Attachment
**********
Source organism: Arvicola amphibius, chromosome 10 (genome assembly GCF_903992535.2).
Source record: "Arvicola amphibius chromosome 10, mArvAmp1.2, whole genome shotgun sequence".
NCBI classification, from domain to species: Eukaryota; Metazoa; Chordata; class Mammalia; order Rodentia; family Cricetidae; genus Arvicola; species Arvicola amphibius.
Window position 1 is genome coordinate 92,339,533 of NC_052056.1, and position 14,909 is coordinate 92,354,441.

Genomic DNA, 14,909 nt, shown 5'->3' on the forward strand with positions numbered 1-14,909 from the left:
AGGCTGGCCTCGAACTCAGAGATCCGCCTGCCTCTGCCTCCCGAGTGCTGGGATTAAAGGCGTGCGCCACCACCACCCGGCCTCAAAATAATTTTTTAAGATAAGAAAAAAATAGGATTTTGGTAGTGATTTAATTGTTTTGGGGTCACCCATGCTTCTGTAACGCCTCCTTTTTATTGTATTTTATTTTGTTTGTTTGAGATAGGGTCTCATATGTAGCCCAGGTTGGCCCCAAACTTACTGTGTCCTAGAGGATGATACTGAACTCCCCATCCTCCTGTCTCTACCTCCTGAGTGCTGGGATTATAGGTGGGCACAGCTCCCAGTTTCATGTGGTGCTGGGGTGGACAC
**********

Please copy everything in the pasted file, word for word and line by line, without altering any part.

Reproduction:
Source organism: Arvicola amphibius, chromosome 10 (genome assembly GCF_903992535.2).
Source record: "Arvicola amphibius chromosome 10, mArvAmp1.2, whole genome shotgun sequence".
NCBI classification, from domain to species: Eukaryota; Metazoa; Chordata; class Mammalia; order Rodentia; family Cricetidae; genus Arvicola; species Arvicola amphibius.
Window position 1 is genome coordinate 92,339,533 of NC_052056.1, and position 14,909 is coordinate 92,354,441.

Genomic DNA, 14,909 nt, shown 5'->3' on the forward strand with positions numbered 1-14,909 from the left:
AGGCTGGCCTCGAACTCAGAGATCCGCCTGCCTCTGCCTCCCGAGTGCTGGGATTAAAGGCGTGCGCCACCACCACCCGGCCTCAAAATAATTTTTTAAGATAAGAAAAAAATAGGATTTTGGTAGTGATTTAATTGTTTTGGGGTCACCCATGCTTCTGTAACGCCTCCTTTTTATTGTATTTTATTTTGTTTGTTTGAGATAGGGTCTCATATGTAGCCCAGGTTGGCCCCAAACTTACTGTGTCCTAGAGGATGATACTGAACTCCCCATCCTCCTGTCTCTACCTCCTGAGTGCTGGGATTATAGGTGGGCACAGCTCCCAGTTTCATGTGGTGCTGGGGTGGACAC